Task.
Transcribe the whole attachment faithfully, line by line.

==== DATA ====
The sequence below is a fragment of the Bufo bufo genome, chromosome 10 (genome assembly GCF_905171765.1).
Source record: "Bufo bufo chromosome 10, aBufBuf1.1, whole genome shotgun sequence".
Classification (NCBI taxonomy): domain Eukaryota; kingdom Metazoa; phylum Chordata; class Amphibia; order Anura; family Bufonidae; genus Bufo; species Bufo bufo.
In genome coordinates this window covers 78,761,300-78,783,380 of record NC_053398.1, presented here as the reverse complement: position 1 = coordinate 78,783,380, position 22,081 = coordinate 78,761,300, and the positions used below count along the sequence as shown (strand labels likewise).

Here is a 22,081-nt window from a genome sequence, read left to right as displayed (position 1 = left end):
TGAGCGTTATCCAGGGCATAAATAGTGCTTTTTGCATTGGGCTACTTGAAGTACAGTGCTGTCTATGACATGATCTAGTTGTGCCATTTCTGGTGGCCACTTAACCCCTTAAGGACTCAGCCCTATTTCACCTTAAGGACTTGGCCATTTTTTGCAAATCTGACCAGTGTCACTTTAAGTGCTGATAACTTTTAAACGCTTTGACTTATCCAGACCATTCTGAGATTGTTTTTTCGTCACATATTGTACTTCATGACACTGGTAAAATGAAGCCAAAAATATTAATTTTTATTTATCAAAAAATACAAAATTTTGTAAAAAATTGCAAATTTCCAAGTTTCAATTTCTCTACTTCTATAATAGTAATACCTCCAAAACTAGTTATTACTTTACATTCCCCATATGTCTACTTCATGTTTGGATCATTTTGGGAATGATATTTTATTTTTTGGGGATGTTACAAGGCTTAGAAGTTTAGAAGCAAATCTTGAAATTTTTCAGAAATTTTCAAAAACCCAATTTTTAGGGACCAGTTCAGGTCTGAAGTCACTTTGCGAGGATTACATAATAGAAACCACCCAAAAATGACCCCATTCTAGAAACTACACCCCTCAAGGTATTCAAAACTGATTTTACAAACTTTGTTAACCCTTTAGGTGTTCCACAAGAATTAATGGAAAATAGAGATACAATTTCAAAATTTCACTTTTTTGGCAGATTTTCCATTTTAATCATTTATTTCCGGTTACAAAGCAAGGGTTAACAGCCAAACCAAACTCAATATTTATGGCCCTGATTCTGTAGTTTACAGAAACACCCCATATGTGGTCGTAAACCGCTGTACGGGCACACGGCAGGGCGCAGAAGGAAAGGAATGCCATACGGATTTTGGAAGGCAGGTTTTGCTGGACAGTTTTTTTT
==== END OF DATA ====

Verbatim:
The sequence below is a fragment of the Bufo bufo genome, chromosome 10 (genome assembly GCF_905171765.1).
Source record: "Bufo bufo chromosome 10, aBufBuf1.1, whole genome shotgun sequence".
Classification (NCBI taxonomy): domain Eukaryota; kingdom Metazoa; phylum Chordata; class Amphibia; order Anura; family Bufonidae; genus Bufo; species Bufo bufo.
In genome coordinates this window covers 78,761,300-78,783,380 of record NC_053398.1, presented here as the reverse complement: position 1 = coordinate 78,783,380, position 22,081 = coordinate 78,761,300, and the positions used below count along the sequence as shown (strand labels likewise).

Here is a 22,081-nt window from a genome sequence, read left to right as displayed (position 1 = left end):
TGAGCGTTATCCAGGGCATAAATAGTGCTTTTTGCATTGGGCTACTTGAAGTACAGTGCTGTCTATGACATGATCTAGTTGTGCCATTTCTGGTGGCCACTTAACCCCTTAAGGACTCAGCCCTATTTCACCTTAAGGACTTGGCCATTTTTTGCAAATCTGACCAGTGTCACTTTAAGTGCTGATAACTTTTAAACGCTTTGACTTATCCAGACCATTCTGAGATTGTTTTTTCGTCACATATTGTACTTCATGACACTGGTAAAATGAAGCCAAAAATATTAATTTTTATTTATCAAAAAATACAAAATTTTGTAAAAAATTGCAAATTTCCAAGTTTCAATTTCTCTACTTCTATAATAGTAATACCTCCAAAACTAGTTATTACTTTACATTCCCCATATGTCTACTTCATGTTTGGATCATTTTGGGAATGATATTTTATTTTTTGGGGATGTTACAAGGCTTAGAAGTTTAGAAGCAAATCTTGAAATTTTTCAGAAATTTTCAAAAACCCAATTTTTAGGGACCAGTTCAGGTCTGAAGTCACTTTGCGAGGATTACATAATAGAAACCACCCAAAAATGACCCCATTCTAGAAACTACACCCCTCAAGGTATTCAAAACTGATTTTACAAACTTTGTTAACCCTTTAGGTGTTCCACAAGAATTAATGGAAAATAGAGATACAATTTCAAAATTTCACTTTTTTGGCAGATTTTCCATTTTAATCATTTATTTCCGGTTACAAAGCAAGGGTTAACAGCCAAACCAAACTCAATATTTATGGCCCTGATTCTGTAGTTTACAGAAACACCCCATATGTGGTCGTAAACCGCTGTACGGGCACACGGCAGGGCGCAGAAGGAAAGGAATGCCATACGGATTTTGGAAGGCAGGTTTTGCTGGACAGTTTTTTTT